Sections 17-24

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Last Updated March 24, 2023.


Still far from the Bundren home, Darl continues to describe his family’s reaction to Addie’s death. He explains that the family is up all night finishing the coffin, adding that Cash worked feverishly through rain and darkness. Undeterred by the stormy conditions, Cash asks Anse to get something to cover the lantern and continues to work even though he is soaked through. Despite the cold, he continues sawing, working tranquilly, as though the rain were an illusion. 

Anse brings Cash Dewey Dell’s raincoat, but Cash only covers the lantern with it and continues work. The Tulls arrive, dropping off the runaway Vardaman, and Vernon Tull helps Cash finish the coffin. Finally, Cash drives in the last nail, and Anse, Vernon, and Peabody help him carry the coffin inside. Peabody then suggests eating something, but Cash has already gone outside again to clean and put away his tools. Darl thinks about sleep, and the practice of “emptying” yourself to sleep in a strange room. 


Cash describes how he made the coffin on the bevel. He did this so that there would be more surface for the nails to grip and so that it would be more difficult for water to seep in. When building a house, the joints are made up-and-down, because people are upright most of the time, but in a bed, the joints are made sideways because a body lying down stresses them sideways. However, the human body is not square. Its “animal magnetism” causes it to slant, meaning that it is neater to make coffins on the bevel. 


At ten in the morning, Vernon Tull brings Dr. Peabody’s horses back to the Bundrens’ house. A local farmer called Quick visits, bringing news that the river is high and still rising. Worse, the bridge the Bundrens must take to get to Jefferson has washed out. Anse seems to ignore the news, but Vernon reiterates the unlikelihood of the Bundrens crossing the bridge in time to bury Addie’s body in Jefferson. Another neighbor, Armstid, suggests burying Addie at New Hope instead.

Vernon goes round to the back of the house to find Cash filling up the holes in the lid of Addie’s coffin. When Cash has finished his work, which Vernon says is perfectly tight and neat, they put Addie in the coffin reversed, with her head at the narrow end to avoid crushing her dress. Whitfield, the minister, comes to conduct the funeral. He is covered in mud because the bridge has been destroyed, and he had to cross the river by a ford. 

The men discuss the destruction of the bridge, which was built in 1888, and has served the community well ever since. Cash joins the conversation, and they talk about when he broke his leg, which still has not fully healed. The women inside the house start to sing, and Whitfield begins the funeral. On the way home, Cora is still singing; however, she stops singing when she and Vernon see Vardaman fishing in a slough a mile from the Bundrens’ house. Tull tells Vardaman that this is not a good day for fishing, but Vardaman argues that there is a fish in the slough, as Dewey Dell has seen it and told him so.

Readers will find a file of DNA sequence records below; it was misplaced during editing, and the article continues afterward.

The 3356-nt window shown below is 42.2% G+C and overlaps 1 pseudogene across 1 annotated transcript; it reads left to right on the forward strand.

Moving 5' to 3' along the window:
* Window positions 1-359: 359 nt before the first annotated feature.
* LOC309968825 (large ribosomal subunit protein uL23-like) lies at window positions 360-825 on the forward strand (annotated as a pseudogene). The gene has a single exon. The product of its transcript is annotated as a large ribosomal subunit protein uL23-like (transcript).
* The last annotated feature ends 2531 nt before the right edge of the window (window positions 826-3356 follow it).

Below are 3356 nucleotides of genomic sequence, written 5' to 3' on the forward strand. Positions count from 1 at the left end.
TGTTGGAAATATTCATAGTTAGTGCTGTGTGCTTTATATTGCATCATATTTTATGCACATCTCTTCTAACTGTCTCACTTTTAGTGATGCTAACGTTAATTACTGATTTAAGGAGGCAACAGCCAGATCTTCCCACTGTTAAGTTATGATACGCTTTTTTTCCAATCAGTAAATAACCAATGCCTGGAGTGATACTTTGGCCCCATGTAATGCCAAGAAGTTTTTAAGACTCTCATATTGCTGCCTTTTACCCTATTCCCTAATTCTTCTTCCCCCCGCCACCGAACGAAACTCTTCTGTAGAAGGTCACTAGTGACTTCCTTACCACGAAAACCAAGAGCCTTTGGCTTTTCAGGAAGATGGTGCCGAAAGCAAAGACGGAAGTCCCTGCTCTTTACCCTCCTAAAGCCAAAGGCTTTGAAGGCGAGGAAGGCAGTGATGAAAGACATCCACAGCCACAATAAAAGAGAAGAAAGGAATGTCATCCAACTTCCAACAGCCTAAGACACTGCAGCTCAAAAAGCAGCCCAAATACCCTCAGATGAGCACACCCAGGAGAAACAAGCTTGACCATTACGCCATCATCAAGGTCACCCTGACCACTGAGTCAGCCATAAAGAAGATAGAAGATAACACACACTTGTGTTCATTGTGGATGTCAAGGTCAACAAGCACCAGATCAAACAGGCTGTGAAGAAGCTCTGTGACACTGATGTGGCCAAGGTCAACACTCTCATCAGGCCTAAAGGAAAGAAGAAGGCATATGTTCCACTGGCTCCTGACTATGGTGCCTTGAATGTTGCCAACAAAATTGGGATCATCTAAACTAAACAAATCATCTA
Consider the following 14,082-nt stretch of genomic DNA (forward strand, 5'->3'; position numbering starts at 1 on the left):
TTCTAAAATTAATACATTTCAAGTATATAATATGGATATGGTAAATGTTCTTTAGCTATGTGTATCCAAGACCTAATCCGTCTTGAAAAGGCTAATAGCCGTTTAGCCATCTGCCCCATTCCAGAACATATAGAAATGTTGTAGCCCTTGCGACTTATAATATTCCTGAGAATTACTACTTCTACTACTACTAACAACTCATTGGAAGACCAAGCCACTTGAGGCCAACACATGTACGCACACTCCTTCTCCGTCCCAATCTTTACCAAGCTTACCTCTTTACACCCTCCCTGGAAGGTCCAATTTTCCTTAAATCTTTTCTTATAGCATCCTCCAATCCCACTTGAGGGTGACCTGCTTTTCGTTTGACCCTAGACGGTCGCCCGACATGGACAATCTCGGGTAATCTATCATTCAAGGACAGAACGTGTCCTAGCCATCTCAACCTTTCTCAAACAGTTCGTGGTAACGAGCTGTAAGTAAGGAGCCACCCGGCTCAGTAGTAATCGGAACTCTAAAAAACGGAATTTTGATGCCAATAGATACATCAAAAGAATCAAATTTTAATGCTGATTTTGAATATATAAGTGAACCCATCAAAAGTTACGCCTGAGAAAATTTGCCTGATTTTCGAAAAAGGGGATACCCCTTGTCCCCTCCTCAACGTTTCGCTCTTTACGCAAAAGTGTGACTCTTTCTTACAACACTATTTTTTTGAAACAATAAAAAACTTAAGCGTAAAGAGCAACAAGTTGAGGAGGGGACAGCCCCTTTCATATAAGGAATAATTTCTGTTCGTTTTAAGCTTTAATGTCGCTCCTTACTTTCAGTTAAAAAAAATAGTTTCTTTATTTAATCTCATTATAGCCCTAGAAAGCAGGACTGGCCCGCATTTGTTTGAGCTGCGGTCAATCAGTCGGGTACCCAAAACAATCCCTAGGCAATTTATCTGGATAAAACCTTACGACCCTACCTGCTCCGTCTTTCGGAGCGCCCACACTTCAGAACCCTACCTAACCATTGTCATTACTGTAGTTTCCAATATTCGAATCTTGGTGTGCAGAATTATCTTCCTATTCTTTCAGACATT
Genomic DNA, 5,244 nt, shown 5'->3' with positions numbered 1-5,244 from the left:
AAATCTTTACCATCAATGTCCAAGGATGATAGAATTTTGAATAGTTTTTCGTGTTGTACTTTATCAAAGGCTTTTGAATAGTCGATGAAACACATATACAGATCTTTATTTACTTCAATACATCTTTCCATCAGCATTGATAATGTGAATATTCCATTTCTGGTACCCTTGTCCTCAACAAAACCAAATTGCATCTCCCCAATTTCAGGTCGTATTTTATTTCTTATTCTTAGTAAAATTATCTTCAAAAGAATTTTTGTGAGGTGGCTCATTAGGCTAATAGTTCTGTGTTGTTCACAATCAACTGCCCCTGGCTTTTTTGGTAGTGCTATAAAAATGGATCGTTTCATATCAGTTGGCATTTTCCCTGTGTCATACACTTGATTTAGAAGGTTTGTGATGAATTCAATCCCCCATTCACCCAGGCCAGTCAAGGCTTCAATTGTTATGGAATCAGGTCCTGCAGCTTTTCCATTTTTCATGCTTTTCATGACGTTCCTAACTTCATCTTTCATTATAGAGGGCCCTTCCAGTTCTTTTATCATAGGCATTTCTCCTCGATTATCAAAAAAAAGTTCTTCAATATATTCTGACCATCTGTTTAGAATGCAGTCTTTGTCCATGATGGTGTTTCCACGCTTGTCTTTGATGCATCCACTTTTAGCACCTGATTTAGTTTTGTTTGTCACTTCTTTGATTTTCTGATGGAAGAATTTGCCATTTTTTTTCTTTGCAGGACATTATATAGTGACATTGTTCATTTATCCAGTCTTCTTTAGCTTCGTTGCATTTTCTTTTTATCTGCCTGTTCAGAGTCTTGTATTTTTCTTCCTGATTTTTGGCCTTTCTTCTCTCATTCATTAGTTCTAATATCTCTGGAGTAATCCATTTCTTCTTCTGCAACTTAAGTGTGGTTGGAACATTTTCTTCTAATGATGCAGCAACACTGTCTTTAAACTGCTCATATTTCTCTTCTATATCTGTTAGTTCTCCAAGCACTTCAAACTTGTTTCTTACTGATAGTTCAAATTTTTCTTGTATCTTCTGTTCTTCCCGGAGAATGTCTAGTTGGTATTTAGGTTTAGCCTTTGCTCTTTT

Looking across the valley, Darl sees buzzards circling. He points them out to Jewel, telling his brother that it is not his horse that is drawing the scavengers. As Darl considers his mother’s death, he tells himself that he cannot love her and rationalizes his thoughts with absurd, stream-of-consciousness ideas about parentage. Eventually, the two brothers return...

(This entire section contains 980 words.)

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home and learn of Addie’s death. Jewel walks, wooden-faced, into the barn to see his horse, who kicks at him. 


The brothers begin to move the coffin, attempting to load it into the family’s wagon. Jewel moves angrily, but Cash asks him to calm down, as the coffin will not balance properly. He attempts to tell Jewel how to functionally move the coffin so that it will balance, but Jewel interrupts him, impatiently demanding he pick it up and stop dilly-dallying. 


Jewel is trying to lift the coffin with Cash, Darl, and Anse. He curses at Cash and lifts his side so suddenly that he almost turns it over. His face turns green and he grinds his teeth as they carry the coffin along the hall and down the steps. Cash repeats that the coffin is not balanced and says they will need someone else to help, but Jewel keeps going, leaving Cash behind. Darl tells him to wait, but Jewel rushes on and tries to swing the coffin into the wagon, but he loses his grip, and the coffin goes careening down the hillside.


Eventually, the coffin is loaded into the wagon, and the family prepares to leave. Anse, clean-shaven and uncharacteristically in charge, complains that his children are selfish and lack respect for the dead. Each child, he argues, acts in their own interests alone, a claim that is not especially far from the truth: Cash is worried about his tools and insists on bringing them with him in the wagon; Dewey Dell says she must bring cakes to town for Cora; Vardaman is excited about the toy train; and Jewel refuses to ride in the wagon and instead rides his high-spirited horse. Moreover, Darl is laughing at the absurdity of his surroundings. 

However, Anse’s complaints are equally hypocritical; he is excited to go to Jefferson, as he plans to purchase false teeth there, which will considerably improve his quality of life. He asks Jewel to leave the horse in the barn, but Jewel refuses; Darl comments that Jewel’s mother is a horse, and Vardaman adds that his mother is a fish. Confused, the two brothers discuss the nature of being and philosophize on life.


Sections 9-16


Sections 25-32